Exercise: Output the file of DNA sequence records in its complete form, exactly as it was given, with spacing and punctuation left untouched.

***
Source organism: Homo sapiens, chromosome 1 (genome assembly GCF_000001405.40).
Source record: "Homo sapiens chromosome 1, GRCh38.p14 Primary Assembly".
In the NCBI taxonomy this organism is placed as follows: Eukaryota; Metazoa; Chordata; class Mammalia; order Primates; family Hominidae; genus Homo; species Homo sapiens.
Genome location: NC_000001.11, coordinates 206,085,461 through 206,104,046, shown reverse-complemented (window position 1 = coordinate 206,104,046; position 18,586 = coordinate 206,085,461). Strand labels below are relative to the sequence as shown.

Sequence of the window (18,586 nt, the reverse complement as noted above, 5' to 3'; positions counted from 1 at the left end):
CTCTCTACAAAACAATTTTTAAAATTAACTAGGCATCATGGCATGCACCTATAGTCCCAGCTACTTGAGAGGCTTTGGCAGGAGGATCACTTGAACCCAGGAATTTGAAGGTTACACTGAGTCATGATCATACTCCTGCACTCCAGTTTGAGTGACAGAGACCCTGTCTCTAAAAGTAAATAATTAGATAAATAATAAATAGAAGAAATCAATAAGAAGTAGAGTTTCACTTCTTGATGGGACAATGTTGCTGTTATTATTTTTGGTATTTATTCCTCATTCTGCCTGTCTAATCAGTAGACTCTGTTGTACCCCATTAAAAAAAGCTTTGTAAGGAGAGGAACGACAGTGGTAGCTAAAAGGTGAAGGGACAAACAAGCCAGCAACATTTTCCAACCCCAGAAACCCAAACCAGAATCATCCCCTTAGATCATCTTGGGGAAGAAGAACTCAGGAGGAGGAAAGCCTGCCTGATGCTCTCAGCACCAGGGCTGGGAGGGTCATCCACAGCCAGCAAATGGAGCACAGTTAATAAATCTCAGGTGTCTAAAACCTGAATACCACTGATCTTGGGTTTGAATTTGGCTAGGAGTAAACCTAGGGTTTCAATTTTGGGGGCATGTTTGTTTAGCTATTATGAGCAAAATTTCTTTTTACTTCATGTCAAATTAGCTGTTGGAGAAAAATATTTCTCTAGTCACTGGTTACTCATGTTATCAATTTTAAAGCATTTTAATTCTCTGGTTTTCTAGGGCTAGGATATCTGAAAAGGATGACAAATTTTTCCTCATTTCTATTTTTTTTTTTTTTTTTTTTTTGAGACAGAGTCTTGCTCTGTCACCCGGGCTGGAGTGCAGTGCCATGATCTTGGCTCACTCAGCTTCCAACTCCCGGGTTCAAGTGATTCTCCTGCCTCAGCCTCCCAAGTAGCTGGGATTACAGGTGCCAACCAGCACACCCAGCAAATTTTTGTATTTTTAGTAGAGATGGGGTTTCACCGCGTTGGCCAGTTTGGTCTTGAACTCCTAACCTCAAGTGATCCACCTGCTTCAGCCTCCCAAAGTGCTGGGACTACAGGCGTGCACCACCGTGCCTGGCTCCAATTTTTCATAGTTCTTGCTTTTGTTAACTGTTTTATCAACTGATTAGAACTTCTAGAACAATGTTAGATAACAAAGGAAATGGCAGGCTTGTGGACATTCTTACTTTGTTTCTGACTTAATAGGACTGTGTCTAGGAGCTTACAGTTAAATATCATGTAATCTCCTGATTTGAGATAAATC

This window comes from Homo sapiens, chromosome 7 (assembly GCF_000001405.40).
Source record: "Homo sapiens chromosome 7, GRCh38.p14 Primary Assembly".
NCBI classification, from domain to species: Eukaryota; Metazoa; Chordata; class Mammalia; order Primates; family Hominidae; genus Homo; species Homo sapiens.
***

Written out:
Source organism: Homo sapiens, chromosome 1 (genome assembly GCF_000001405.40).
Source record: "Homo sapiens chromosome 1, GRCh38.p14 Primary Assembly".
In the NCBI taxonomy this organism is placed as follows: Eukaryota; Metazoa; Chordata; class Mammalia; order Primates; family Hominidae; genus Homo; species Homo sapiens.
Genome location: NC_000001.11, coordinates 206,085,461 through 206,104,046, shown reverse-complemented (window position 1 = coordinate 206,104,046; position 18,586 = coordinate 206,085,461). Strand labels below are relative to the sequence as shown.

Sequence of the window (18,586 nt, the reverse complement as noted above, 5' to 3'; positions counted from 1 at the left end):
CTCTCTACAAAACAATTTTTAAAATTAACTAGGCATCATGGCATGCACCTATAGTCCCAGCTACTTGAGAGGCTTTGGCAGGAGGATCACTTGAACCCAGGAATTTGAAGGTTACACTGAGTCATGATCATACTCCTGCACTCCAGTTTGAGTGACAGAGACCCTGTCTCTAAAAGTAAATAATTAGATAAATAATAAATAGAAGAAATCAATAAGAAGTAGAGTTTCACTTCTTGATGGGACAATGTTGCTGTTATTATTTTTGGTATTTATTCCTCATTCTGCCTGTCTAATCAGTAGACTCTGTTGTACCCCATTAAAAAAAGCTTTGTAAGGAGAGGAACGACAGTGGTAGCTAAAAGGTGAAGGGACAAACAAGCCAGCAACATTTTCCAACCCCAGAAACCCAAACCAGAATCATCCCCTTAGATCATCTTGGGGAAGAAGAACTCAGGAGGAGGAAAGCCTGCCTGATGCTCTCAGCACCAGGGCTGGGAGGGTCATCCACAGCCAGCAAATGGAGCACAGTTAATAAATCTCAGGTGTCTAAAACCTGAATACCACTGATCTTGGGTTTGAATTTGGCTAGGAGTAAACCTAGGGTTTCAATTTTGGGGGCATGTTTGTTTAGCTATTATGAGCAAAATTTCTTTTTACTTCATGTCAAATTAGCTGTTGGAGAAAAATATTTCTCTAGTCACTGGTTACTCATGTTATCAATTTTAAAGCATTTTAATTCTCTGGTTTTCTAGGGCTAGGATATCTGAAAAGGATGACAAATTTTTCCTCATTTCTATTTTTTTTTTTTTTTTTTTTTTGAGACAGAGTCTTGCTCTGTCACCCGGGCTGGAGTGCAGTGCCATGATCTTGGCTCACTCAGCTTCCAACTCCCGGGTTCAAGTGATTCTCCTGCCTCAGCCTCCCAAGTAGCTGGGATTACAGGTGCCAACCAGCACACCCAGCAAATTTTTGTATTTTTAGTAGAGATGGGGTTTCACCGCGTTGGCCAGTTTGGTCTTGAACTCCTAACCTCAAGTGATCCACCTGCTTCAGCCTCCCAAAGTGCTGGGACTACAGGCGTGCACCACCGTGCCTGGCTCCAATTTTTCATAGTTCTTGCTTTTGTTAACTGTTTTATCAACTGATTAGAACTTCTAGAACAATGTTAGATAACAAAGGAAATGGCAGGCTTGTGGACATTCTTACTTTGTTTCTGACTTAATAGGACTGTGTCTAGGAGCTTACAGTTAAATATCATGTAATCTCCTGATTTGAGATAAATC

This window comes from Homo sapiens, chromosome 7 (assembly GCF_000001405.40).
Source record: "Homo sapiens chromosome 7, GRCh38.p14 Primary Assembly".
NCBI classification, from domain to species: Eukaryota; Metazoa; Chordata; class Mammalia; order Primates; family Hominidae; genus Homo; species Homo sapiens.